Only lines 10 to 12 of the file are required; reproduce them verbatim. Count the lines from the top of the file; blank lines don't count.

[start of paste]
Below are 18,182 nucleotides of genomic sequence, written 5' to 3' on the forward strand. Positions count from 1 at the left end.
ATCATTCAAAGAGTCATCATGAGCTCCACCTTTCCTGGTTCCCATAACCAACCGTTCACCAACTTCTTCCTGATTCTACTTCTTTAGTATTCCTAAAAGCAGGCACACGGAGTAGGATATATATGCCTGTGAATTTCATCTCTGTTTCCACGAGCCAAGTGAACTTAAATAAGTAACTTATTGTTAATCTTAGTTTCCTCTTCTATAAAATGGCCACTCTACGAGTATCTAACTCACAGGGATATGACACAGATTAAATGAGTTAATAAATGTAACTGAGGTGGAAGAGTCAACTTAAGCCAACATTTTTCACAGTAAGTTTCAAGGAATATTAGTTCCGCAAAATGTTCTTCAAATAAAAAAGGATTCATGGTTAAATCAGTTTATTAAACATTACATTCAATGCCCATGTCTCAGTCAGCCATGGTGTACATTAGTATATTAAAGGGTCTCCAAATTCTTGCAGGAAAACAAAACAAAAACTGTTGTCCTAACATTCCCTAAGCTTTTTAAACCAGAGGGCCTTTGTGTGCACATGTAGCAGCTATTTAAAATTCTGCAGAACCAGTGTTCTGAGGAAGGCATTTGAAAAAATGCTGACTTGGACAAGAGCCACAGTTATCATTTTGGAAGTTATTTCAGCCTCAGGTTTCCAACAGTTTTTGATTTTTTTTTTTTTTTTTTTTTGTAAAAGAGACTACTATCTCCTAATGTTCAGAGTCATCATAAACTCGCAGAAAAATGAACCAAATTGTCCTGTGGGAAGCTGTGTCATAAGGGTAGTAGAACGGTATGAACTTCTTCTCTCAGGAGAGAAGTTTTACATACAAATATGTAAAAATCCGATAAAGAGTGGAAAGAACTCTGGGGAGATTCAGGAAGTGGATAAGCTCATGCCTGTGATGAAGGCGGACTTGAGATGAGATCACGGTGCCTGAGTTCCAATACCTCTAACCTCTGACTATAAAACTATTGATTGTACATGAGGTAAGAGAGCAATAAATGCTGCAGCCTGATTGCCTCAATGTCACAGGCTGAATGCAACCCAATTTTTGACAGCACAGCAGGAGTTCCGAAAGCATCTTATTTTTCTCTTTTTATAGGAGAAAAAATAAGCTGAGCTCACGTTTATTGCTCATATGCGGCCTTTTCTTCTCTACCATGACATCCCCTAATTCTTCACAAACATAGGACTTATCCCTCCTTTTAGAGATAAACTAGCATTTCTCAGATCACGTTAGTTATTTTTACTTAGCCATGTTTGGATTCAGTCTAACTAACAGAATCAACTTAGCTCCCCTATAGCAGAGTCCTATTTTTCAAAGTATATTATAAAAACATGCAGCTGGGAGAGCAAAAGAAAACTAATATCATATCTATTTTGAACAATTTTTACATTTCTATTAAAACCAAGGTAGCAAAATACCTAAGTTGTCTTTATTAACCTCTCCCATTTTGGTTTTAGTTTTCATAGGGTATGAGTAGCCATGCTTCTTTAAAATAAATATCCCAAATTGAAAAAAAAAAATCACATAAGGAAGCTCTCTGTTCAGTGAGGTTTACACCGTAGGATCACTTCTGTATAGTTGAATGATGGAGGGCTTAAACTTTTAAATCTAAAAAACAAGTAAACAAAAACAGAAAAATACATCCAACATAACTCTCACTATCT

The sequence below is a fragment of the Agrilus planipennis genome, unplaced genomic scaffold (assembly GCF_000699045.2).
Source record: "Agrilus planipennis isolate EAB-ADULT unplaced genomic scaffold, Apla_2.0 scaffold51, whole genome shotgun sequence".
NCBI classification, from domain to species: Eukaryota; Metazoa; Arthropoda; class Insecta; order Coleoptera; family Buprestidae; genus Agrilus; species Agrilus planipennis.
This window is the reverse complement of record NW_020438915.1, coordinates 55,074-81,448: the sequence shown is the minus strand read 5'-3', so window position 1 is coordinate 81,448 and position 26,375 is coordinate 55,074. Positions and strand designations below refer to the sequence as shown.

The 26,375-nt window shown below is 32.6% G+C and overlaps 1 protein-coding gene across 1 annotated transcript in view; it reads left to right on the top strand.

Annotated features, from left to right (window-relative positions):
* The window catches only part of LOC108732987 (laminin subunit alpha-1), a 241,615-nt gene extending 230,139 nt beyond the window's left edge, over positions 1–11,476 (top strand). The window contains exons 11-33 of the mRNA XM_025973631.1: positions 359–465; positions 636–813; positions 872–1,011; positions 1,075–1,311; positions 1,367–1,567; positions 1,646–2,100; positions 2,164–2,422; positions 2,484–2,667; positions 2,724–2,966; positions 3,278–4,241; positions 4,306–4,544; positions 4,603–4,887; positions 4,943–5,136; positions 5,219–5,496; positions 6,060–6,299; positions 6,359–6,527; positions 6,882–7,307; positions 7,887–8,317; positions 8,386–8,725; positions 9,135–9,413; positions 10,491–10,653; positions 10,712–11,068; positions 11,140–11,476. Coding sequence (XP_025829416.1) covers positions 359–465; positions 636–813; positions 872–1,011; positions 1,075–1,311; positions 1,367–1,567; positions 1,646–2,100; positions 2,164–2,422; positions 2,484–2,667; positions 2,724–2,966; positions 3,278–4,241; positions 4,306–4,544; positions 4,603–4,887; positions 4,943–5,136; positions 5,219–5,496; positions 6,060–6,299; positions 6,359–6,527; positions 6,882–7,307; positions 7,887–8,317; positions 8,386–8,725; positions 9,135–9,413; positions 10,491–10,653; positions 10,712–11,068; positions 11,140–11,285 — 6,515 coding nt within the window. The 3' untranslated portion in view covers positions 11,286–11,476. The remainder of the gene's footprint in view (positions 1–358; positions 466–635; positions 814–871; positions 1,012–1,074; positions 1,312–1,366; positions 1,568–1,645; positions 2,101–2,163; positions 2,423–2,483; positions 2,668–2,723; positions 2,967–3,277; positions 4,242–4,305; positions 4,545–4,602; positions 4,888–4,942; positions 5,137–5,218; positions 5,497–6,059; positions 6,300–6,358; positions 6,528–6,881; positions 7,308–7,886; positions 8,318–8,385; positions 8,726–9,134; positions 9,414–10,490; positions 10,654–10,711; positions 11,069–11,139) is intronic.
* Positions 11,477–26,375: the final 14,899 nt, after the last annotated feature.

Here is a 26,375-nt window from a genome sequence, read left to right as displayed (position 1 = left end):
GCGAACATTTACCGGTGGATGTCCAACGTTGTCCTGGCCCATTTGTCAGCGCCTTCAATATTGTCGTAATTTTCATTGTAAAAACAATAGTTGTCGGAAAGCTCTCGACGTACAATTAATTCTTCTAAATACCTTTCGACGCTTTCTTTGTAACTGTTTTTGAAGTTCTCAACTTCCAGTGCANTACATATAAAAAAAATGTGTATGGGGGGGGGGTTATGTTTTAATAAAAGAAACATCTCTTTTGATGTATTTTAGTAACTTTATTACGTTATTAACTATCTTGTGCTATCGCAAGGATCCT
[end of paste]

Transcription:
* Positions 11,477–26,375: the final 14,899 nt, after the last annotated feature.

Here is a 26,375-nt window from a genome sequence, read left to right as displayed (position 1 = left end):
GCGAACATTTACCGGTGGATGTCCAACGTTGTCCTGGCCCATTTGTCAGCGCCTTCAATATTGTCGTAATTTTCATTGTAAAAACAATAGTTGTCGGAAAGCTCTCGACGTACAATTAATTCTTCTAAATACCTTTCGACGCTTTCTTTGTAACTGTTTTTGAAGTTCTCAACTTCCAGTGCANTACATATAAAAAAAATGTGTATGGGGGGGGGGTTATGTTTTAATAAAAGAAACATCTCTTTTGATGTATTTTAGTAACTTTATTACGTTATTAACTATCTTGTGCTATCGCAAGGATCCT